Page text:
Northern Virginia moves into first place as a U.S. data center market
Northern Virginia has surpassed the Tri-State New Jersey / New York region as the largest data center market in the U.S., according to a report from JLL.
The company’s annual Data Center Outlook says the region has nearly 20 percent of the market share in enterprise demand year-to-date in 2015.
Northern Virginia’s competitive utility rates, tax incentives, abundance of power and a robust fiber network compared to other Tier 1 markets — such as New York/New Jersey, Northern California, Chicago and Dallas — have made the region the most attractive global data center market for enterprise users of all sizes.
JLL cited stable utility costs that have hovered around six cents per kilowatt (kWh) for the last five years, compared to a national average of 7.4 per kWh of the markets JLL surveyed.
In addition, the report said data center operators in Northern Virginia are aggressively delivering turnkey data center space with new designs to meet enterprise user demand.
“We expect the 2015 data center market to be on par with or surpass 2014’s record levels and that Northern Virginia will also be the leading market again in 2016,” JLL Managing Director Allen Tucker said in a statement. “Users can expect to see continued stable pricing and concessions into 2016 as operators continue to compete for the nation’s most robust enterprise demand … “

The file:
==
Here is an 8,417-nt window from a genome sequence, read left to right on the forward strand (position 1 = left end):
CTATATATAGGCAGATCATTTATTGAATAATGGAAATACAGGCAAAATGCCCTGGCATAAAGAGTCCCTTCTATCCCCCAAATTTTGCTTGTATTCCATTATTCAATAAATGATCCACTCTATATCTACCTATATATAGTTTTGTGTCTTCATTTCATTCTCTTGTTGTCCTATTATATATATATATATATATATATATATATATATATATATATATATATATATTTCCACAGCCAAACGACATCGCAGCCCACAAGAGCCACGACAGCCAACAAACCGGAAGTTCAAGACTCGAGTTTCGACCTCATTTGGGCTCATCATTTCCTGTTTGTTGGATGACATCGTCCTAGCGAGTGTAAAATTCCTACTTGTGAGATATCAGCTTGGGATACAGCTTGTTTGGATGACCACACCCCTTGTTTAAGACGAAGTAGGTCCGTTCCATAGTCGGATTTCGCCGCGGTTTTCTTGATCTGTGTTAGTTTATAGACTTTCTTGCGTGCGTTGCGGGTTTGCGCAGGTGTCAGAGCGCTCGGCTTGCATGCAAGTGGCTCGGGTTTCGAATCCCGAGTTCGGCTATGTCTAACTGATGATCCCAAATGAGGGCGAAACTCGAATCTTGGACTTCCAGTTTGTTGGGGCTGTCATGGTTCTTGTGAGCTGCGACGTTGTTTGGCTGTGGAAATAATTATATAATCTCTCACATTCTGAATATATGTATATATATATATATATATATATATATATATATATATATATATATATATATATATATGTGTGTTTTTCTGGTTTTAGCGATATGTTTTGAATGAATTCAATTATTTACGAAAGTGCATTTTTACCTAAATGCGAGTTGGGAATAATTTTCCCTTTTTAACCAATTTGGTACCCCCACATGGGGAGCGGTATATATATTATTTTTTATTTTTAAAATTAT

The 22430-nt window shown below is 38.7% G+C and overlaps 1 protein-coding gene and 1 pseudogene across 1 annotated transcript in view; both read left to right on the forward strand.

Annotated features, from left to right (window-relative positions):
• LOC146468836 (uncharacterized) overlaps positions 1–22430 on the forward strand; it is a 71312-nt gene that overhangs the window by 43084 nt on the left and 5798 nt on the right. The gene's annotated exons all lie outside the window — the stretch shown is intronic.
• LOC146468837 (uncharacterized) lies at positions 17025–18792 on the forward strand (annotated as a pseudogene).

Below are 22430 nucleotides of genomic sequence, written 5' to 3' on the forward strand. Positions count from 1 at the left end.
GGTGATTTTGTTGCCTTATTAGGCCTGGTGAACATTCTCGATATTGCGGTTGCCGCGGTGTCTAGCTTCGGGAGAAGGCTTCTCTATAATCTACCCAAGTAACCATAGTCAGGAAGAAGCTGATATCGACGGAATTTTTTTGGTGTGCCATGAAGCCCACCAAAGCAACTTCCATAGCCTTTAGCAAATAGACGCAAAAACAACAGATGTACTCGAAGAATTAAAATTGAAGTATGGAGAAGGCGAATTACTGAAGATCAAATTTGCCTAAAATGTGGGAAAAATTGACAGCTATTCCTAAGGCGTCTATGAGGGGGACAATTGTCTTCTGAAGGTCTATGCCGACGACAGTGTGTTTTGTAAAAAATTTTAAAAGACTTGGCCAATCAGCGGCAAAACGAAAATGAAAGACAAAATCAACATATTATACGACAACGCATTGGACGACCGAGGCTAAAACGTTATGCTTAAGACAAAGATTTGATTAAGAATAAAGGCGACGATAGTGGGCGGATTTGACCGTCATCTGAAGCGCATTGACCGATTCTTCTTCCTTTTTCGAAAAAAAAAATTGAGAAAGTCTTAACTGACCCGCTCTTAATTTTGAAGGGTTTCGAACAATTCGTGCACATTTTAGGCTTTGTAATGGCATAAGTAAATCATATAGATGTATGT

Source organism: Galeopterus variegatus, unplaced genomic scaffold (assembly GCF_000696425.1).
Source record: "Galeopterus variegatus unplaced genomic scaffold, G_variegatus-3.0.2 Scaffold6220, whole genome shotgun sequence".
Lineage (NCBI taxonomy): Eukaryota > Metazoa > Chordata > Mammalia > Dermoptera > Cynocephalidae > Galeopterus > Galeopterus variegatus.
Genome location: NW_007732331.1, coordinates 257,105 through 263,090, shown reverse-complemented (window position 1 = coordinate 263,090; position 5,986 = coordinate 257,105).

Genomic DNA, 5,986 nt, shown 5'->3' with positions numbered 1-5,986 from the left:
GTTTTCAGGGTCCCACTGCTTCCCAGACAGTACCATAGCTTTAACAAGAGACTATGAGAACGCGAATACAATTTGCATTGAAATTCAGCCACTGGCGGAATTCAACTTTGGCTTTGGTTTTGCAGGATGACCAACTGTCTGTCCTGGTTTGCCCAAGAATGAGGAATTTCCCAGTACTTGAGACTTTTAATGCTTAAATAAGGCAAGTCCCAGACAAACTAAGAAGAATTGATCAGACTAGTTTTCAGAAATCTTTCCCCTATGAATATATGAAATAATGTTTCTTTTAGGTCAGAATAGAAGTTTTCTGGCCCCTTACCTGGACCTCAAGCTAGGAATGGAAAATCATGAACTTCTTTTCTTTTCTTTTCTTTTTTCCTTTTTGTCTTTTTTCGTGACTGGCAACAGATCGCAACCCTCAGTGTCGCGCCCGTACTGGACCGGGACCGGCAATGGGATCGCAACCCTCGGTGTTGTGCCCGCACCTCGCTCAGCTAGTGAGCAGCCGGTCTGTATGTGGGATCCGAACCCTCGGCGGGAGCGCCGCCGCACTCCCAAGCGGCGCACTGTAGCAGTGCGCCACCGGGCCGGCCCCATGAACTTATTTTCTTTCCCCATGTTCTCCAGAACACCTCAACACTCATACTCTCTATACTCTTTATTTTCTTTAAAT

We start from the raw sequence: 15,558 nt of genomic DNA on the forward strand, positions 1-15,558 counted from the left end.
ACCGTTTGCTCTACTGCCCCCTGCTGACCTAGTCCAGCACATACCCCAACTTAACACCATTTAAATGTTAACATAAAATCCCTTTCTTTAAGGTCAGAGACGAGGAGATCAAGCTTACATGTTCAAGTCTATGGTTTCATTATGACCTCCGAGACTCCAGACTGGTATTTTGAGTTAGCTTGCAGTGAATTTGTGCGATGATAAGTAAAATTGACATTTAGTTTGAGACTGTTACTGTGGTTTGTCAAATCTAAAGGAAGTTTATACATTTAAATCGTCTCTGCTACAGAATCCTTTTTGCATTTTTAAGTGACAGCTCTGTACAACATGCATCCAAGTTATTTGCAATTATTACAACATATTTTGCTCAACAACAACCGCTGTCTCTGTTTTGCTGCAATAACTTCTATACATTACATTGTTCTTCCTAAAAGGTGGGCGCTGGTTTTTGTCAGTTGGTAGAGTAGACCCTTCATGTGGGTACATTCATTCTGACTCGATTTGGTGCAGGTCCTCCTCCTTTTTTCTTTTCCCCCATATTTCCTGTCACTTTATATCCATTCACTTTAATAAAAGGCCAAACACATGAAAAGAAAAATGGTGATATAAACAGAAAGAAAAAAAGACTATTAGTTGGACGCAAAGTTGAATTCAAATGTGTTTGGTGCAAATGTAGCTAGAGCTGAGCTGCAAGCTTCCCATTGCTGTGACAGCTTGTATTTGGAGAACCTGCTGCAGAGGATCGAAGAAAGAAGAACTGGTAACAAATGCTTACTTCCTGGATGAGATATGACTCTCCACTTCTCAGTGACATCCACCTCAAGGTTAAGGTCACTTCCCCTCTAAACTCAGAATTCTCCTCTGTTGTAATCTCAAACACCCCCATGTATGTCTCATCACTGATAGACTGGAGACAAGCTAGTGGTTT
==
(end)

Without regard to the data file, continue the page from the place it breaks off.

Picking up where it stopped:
The report provided this data on Northern Virginia’s 2015 data center supply:
· Total inventory: 7.3 million square feet
· Total commissioned vacant: 167,000 square feet
· Under construction: 223,000 square feet
· Planned: 606,000 square feet
Northern Virginia is home to the nation’s largest data center REIT operators (CoreSite, CyrusOne, DuPont Fabros Technology, Digital Realty Trust, Equinix, Quality Technology Services) with some having their largest global portfolio presence in Ashburn.
The JLL Data Center Outlook highlights other factors driving the market such as increased demand and M&A activity among owners . For instance, Digital Realty recently purchased Telx for $1.9 billion, nearly doubling its footprint and adding substantial services for the company.
Construction costs associated with a new data center are high, and the infrastructure investment can be as much as two to three times the amount to build, another reason why JLL says M&A has surged as small / medium size providers combine with larger providers to seek lower sources of capital.
The expense is greater for enterprise users, who have increasingly shifted away from owned and build-to-suit facilities to third party providers to offset cost.